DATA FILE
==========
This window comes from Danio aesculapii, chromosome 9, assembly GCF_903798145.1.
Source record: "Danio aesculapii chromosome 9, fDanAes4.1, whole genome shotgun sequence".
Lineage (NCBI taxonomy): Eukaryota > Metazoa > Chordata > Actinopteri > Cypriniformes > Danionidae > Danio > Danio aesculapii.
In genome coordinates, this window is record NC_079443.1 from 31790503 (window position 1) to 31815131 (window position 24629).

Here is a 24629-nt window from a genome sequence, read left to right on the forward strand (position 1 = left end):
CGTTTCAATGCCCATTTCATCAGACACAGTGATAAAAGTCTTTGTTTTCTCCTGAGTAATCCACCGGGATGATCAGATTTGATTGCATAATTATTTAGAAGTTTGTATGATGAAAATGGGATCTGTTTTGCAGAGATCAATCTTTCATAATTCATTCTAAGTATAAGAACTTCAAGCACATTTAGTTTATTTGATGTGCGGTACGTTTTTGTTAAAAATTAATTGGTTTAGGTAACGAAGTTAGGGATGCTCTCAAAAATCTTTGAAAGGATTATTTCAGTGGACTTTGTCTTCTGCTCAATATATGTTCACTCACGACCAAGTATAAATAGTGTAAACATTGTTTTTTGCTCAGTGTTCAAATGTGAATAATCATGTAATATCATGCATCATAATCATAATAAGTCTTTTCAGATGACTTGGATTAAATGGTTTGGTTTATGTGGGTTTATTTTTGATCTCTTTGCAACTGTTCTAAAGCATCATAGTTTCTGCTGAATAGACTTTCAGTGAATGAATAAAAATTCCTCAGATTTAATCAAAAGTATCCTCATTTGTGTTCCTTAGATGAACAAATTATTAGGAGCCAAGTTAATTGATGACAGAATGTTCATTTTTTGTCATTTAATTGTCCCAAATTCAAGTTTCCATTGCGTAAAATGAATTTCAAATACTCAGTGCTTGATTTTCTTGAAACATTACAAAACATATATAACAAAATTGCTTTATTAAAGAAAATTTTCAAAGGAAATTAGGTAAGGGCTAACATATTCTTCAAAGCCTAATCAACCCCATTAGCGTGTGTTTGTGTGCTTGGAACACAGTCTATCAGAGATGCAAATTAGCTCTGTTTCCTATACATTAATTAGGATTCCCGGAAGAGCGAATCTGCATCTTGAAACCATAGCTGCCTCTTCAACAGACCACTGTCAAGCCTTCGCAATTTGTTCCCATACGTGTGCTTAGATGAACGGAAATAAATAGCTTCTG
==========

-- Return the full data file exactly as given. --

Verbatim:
This window comes from Danio aesculapii, chromosome 9, assembly GCF_903798145.1.
Source record: "Danio aesculapii chromosome 9, fDanAes4.1, whole genome shotgun sequence".
Lineage (NCBI taxonomy): Eukaryota > Metazoa > Chordata > Actinopteri > Cypriniformes > Danionidae > Danio > Danio aesculapii.
In genome coordinates, this window is record NC_079443.1 from 31790503 (window position 1) to 31815131 (window position 24629).

Here is a 24629-nt window from a genome sequence, read left to right on the forward strand (position 1 = left end):
CGTTTCAATGCCCATTTCATCAGACACAGTGATAAAAGTCTTTGTTTTCTCCTGAGTAATCCACCGGGATGATCAGATTTGATTGCATAATTATTTAGAAGTTTGTATGATGAAAATGGGATCTGTTTTGCAGAGATCAATCTTTCATAATTCATTCTAAGTATAAGAACTTCAAGCACATTTAGTTTATTTGATGTGCGGTACGTTTTTGTTAAAAATTAATTGGTTTAGGTAACGAAGTTAGGGATGCTCTCAAAAATCTTTGAAAGGATTATTTCAGTGGACTTTGTCTTCTGCTCAATATATGTTCACTCACGACCAAGTATAAATAGTGTAAACATTGTTTTTTGCTCAGTGTTCAAATGTGAATAATCATGTAATATCATGCATCATAATCATAATAAGTCTTTTCAGATGACTTGGATTAAATGGTTTGGTTTATGTGGGTTTATTTTTGATCTCTTTGCAACTGTTCTAAAGCATCATAGTTTCTGCTGAATAGACTTTCAGTGAATGAATAAAAATTCCTCAGATTTAATCAAAAGTATCCTCATTTGTGTTCCTTAGATGAACAAATTATTAGGAGCCAAGTTAATTGATGACAGAATGTTCATTTTTTGTCATTTAATTGTCCCAAATTCAAGTTTCCATTGCGTAAAATGAATTTCAAATACTCAGTGCTTGATTTTCTTGAAACATTACAAAACATATATAACAAAATTGCTTTATTAAAGAAAATTTTCAAAGGAAATTAGGTAAGGGCTAACATATTCTTCAAAGCCTAATCAACCCCATTAGCGTGTGTTTGTGTGCTTGGAACACAGTCTATCAGAGATGCAAATTAGCTCTGTTTCCTATACATTAATTAGGATTCCCGGAAGAGCGAATCTGCATCTTGAAACCATAGCTGCCTCTTCAACAGACCACTGTCAAGCCTTCGCAATTTGTTCCCATACGTGTGCTTAGATGAACGGAAATAAATAGCTTCTG